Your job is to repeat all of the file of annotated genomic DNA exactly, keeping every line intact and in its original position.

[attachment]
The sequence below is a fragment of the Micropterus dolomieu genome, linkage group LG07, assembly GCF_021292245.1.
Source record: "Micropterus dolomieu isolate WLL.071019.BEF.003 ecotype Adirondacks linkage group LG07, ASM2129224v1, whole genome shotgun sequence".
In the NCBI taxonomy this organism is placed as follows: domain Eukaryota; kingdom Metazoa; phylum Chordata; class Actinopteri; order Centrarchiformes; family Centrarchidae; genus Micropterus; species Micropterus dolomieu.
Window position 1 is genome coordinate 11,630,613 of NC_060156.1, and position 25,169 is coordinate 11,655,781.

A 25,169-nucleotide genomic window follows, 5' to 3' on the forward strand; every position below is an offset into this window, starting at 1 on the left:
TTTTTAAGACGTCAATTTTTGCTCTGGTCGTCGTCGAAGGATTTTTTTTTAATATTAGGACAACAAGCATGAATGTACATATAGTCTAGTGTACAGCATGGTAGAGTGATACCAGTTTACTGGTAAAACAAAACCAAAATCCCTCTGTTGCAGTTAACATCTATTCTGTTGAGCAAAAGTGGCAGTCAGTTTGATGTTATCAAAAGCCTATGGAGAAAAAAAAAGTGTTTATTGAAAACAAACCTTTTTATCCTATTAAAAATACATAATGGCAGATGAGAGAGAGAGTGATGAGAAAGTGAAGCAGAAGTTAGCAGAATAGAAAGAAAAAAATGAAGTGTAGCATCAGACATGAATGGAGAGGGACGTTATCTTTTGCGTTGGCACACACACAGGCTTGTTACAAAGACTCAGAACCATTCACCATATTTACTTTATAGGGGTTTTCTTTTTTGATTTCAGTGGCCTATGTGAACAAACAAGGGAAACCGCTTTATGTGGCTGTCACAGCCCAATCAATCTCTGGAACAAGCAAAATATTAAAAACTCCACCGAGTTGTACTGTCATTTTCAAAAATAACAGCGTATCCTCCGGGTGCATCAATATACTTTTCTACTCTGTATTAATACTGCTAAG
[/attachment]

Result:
The sequence below is a fragment of the Micropterus dolomieu genome, linkage group LG07, assembly GCF_021292245.1.
Source record: "Micropterus dolomieu isolate WLL.071019.BEF.003 ecotype Adirondacks linkage group LG07, ASM2129224v1, whole genome shotgun sequence".
In the NCBI taxonomy this organism is placed as follows: domain Eukaryota; kingdom Metazoa; phylum Chordata; class Actinopteri; order Centrarchiformes; family Centrarchidae; genus Micropterus; species Micropterus dolomieu.
Window position 1 is genome coordinate 11,630,613 of NC_060156.1, and position 25,169 is coordinate 11,655,781.

A 25,169-nucleotide genomic window follows, 5' to 3' on the forward strand; every position below is an offset into this window, starting at 1 on the left:
TTTTTAAGACGTCAATTTTTGCTCTGGTCGTCGTCGAAGGATTTTTTTTTAATATTAGGACAACAAGCATGAATGTACATATAGTCTAGTGTACAGCATGGTAGAGTGATACCAGTTTACTGGTAAAACAAAACCAAAATCCCTCTGTTGCAGTTAACATCTATTCTGTTGAGCAAAAGTGGCAGTCAGTTTGATGTTATCAAAAGCCTATGGAGAAAAAAAAAGTGTTTATTGAAAACAAACCTTTTTATCCTATTAAAAATACATAATGGCAGATGAGAGAGAGAGTGATGAGAAAGTGAAGCAGAAGTTAGCAGAATAGAAAGAAAAAAATGAAGTGTAGCATCAGACATGAATGGAGAGGGACGTTATCTTTTGCGTTGGCACACACACAGGCTTGTTACAAAGACTCAGAACCATTCACCATATTTACTTTATAGGGGTTTTCTTTTTTGATTTCAGTGGCCTATGTGAACAAACAAGGGAAACCGCTTTATGTGGCTGTCACAGCCCAATCAATCTCTGGAACAAGCAAAATATTAAAAACTCCACCGAGTTGTACTGTCATTTTCAAAAATAACAGCGTATCCTCCGGGTGCATCAATATACTTTTCTACTCTGTATTAATACTGCTAAG